Wednesday, April 27, 2011

Spring Mid Atlantic Wildlife

In the Mid Atlantic, the appearance of wildlife is a traditional sign of spring. Birds, mammals, reptiles, amphibians, fish and other creatures all appear in numbers during the spring season.

Birds are often associated with spring throughout the Mid Atlantic. In the final days of winter, snow geese grow restless along the Atlantic Flyway. As each day grows longer, they become more and more vocal and take to the air relentlessly. Finally, in early spring, flocks of snow geese fill the skies as they move to their seasonal nesting sites.

Another goose, the Canada goose is an icon of spring season in Mid Atlantic states. During early spring, geese separate into pairs and begin nesting. Outdoor enthusiasts often see the gander standing guard near a source of water as the goose is hidden nearby with her clutch of eggs. After the goslings hatch, the family will appear together, feeding and swimming.

Throughout the region, wild turkey sightings are a ritual of spring. In rural areas, male turkeys are seen giving elaborate displays to their prospective mates, with birds often gathering in large flocks. Eventually the flocks disband as the hens incubate their clutches of eggs.

Songbirds are often associated with spring. Robins are a traditional favorite, arriving in large numbers onto suburban lawns. Bluebirds also appear in spring, returning to the same birdhouse year after year. Along woodland streams, warblers suddenly appear, as if released from a box nearby. They feed and sing for a few days, then sometimes disappear just as suddenly. One of the most beloved spring icons is the hummingbird. This tiny bird migrates thousands of miles each spring, appearing just in time to sip from spring flowers.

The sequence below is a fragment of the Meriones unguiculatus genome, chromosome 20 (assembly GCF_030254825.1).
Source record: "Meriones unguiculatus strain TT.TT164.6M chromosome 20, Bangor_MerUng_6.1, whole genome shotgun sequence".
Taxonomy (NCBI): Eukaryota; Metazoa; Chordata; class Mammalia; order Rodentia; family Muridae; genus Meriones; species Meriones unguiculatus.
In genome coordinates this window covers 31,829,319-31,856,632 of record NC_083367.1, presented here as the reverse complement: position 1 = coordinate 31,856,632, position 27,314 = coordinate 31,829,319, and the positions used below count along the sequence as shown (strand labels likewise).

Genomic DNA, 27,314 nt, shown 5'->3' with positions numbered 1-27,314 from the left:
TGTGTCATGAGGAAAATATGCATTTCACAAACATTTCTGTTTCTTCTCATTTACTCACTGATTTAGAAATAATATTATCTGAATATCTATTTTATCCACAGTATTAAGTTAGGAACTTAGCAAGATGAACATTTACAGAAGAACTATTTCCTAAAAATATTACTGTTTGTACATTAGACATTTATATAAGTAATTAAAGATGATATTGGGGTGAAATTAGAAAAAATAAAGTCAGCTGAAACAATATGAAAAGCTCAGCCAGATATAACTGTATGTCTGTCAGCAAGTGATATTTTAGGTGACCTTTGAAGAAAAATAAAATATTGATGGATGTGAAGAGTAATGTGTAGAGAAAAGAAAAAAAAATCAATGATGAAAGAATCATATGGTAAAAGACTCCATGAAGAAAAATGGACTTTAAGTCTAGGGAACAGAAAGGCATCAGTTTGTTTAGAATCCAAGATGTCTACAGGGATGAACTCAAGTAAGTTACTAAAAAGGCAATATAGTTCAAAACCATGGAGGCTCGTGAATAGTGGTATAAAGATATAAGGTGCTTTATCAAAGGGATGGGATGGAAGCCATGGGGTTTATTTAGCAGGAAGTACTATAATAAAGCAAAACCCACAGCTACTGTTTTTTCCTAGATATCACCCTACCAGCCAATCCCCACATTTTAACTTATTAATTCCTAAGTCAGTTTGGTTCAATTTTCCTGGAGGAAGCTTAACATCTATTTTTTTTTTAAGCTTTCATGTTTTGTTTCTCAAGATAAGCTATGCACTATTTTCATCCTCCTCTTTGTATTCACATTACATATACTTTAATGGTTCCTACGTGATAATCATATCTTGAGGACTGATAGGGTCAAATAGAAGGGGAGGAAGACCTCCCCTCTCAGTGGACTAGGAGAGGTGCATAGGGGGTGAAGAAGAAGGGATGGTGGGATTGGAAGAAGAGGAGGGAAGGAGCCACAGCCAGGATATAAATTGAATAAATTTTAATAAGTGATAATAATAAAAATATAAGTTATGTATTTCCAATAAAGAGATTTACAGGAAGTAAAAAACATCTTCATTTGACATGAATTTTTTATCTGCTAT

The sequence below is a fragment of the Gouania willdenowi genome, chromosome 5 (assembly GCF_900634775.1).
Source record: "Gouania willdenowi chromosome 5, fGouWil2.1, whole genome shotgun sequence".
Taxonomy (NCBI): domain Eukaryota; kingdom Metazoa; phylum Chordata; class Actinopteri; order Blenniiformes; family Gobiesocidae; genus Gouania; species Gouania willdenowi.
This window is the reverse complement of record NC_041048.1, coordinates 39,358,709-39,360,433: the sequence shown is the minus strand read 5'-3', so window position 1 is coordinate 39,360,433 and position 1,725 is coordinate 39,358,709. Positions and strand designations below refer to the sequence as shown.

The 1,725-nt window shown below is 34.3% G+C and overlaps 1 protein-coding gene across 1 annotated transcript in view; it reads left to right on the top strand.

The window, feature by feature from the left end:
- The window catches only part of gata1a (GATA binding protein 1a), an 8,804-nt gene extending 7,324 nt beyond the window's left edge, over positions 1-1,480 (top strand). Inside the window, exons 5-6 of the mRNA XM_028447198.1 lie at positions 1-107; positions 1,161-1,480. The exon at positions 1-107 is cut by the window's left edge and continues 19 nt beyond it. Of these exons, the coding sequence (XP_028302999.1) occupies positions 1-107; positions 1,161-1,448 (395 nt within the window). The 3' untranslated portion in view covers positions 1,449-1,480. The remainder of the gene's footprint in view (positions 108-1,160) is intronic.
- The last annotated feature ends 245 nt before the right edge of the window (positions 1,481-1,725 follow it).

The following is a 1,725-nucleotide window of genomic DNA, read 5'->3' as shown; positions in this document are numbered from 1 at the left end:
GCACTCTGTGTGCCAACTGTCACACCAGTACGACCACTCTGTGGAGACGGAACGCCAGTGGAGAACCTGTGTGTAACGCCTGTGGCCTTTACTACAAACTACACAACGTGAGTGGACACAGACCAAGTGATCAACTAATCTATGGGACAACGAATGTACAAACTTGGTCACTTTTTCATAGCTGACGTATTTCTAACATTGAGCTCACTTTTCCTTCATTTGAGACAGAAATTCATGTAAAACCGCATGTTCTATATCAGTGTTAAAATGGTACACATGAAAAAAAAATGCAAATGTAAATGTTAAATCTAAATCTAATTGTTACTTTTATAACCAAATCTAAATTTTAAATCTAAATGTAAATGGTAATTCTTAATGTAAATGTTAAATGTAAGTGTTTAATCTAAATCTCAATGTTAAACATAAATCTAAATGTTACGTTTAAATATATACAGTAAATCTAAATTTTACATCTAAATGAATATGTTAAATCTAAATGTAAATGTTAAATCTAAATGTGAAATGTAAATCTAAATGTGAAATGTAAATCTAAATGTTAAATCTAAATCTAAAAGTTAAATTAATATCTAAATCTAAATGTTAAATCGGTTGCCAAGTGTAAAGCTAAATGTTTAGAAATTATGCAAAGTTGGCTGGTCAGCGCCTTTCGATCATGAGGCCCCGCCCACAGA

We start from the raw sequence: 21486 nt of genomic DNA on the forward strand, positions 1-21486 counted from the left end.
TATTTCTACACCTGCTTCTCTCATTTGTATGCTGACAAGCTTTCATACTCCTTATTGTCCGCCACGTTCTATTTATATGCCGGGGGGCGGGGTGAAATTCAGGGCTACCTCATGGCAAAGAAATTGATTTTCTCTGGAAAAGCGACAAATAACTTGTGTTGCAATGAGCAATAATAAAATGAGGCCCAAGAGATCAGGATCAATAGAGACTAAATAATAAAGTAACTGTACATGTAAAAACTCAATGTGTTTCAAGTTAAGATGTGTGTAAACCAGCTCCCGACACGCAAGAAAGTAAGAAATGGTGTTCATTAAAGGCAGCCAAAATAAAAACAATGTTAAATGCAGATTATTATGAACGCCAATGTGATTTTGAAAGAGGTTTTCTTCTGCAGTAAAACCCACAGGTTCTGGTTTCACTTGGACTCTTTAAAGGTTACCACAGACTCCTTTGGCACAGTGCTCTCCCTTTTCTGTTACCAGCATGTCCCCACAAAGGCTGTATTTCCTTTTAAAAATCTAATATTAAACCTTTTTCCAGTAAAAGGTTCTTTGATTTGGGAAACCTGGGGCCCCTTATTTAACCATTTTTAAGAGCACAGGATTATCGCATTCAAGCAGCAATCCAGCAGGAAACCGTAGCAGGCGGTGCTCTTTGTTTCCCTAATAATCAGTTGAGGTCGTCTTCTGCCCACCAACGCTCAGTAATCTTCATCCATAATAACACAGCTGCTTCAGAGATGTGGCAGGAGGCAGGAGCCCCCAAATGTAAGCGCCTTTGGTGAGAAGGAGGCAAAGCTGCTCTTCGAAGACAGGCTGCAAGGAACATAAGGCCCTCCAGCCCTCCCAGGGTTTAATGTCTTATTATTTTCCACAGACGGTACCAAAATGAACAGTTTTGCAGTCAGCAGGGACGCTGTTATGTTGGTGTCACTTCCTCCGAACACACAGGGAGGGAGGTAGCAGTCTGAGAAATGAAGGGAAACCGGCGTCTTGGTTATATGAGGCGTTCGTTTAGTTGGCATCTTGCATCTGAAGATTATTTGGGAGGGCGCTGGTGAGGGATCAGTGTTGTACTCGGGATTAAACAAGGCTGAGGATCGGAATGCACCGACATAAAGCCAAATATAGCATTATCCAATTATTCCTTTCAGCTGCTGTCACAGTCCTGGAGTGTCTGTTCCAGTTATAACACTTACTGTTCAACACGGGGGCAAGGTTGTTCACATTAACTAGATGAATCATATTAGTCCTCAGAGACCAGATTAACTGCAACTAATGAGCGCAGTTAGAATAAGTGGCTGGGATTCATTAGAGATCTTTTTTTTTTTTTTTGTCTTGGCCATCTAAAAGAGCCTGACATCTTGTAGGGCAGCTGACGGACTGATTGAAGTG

Cottontail rabbits appear as grass gets deeper. Their numbers seem to increase each day as young rabbits become more curious and their appetites continue non-stop.

Reptiles and amphibians are another sign of spring. Small frogs are heard chirping, even before warm weather becomes consistent. As lily pads emerge and ponds come to life, bullfrogs are seen and heard.

To anglers, freshwater fish signal the spring season. First come yellow perch and white perch, then hickory shad and river herring. As the spring season progresses, the number of fish species increases dramatically.

No comments:

Post a Comment